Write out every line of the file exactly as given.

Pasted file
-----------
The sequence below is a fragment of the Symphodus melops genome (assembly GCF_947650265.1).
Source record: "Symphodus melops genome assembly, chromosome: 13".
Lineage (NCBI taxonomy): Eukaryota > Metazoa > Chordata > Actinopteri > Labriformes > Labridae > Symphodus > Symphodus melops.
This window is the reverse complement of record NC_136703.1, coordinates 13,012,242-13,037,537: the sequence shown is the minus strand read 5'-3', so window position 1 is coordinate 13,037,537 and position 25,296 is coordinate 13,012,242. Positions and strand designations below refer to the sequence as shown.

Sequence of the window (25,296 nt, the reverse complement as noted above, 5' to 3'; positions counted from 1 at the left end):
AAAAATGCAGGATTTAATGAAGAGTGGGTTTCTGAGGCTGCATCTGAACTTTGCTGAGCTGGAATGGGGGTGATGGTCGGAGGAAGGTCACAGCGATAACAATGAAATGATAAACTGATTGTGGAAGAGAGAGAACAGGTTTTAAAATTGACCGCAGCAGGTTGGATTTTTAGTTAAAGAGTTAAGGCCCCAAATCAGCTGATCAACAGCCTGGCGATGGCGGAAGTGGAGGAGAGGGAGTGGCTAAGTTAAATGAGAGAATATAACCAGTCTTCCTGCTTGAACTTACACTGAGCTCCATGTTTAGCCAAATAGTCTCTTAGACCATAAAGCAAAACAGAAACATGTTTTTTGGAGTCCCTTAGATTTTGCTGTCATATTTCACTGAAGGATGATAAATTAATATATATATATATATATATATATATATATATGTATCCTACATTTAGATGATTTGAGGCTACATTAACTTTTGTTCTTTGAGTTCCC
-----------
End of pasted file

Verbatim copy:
The sequence below is a fragment of the Symphodus melops genome (assembly GCF_947650265.1).
Source record: "Symphodus melops genome assembly, chromosome: 13".
Lineage (NCBI taxonomy): Eukaryota > Metazoa > Chordata > Actinopteri > Labriformes > Labridae > Symphodus > Symphodus melops.
This window is the reverse complement of record NC_136703.1, coordinates 13,012,242-13,037,537: the sequence shown is the minus strand read 5'-3', so window position 1 is coordinate 13,037,537 and position 25,296 is coordinate 13,012,242. Positions and strand designations below refer to the sequence as shown.

Sequence of the window (25,296 nt, the reverse complement as noted above, 5' to 3'; positions counted from 1 at the left end):
AAAAATGCAGGATTTAATGAAGAGTGGGTTTCTGAGGCTGCATCTGAACTTTGCTGAGCTGGAATGGGGGTGATGGTCGGAGGAAGGTCACAGCGATAACAATGAAATGATAAACTGATTGTGGAAGAGAGAGAACAGGTTTTAAAATTGACCGCAGCAGGTTGGATTTTTAGTTAAAGAGTTAAGGCCCCAAATCAGCTGATCAACAGCCTGGCGATGGCGGAAGTGGAGGAGAGGGAGTGGCTAAGTTAAATGAGAGAATATAACCAGTCTTCCTGCTTGAACTTACACTGAGCTCCATGTTTAGCCAAATAGTCTCTTAGACCATAAAGCAAAACAGAAACATGTTTTTTGGAGTCCCTTAGATTTTGCTGTCATATTTCACTGAAGGATGATAAATTAATATATATATATATATATATATATATATATATGTATCCTACATTTAGATGATTTGAGGCTACATTAACTTTTGTTCTTTGAGTTCCC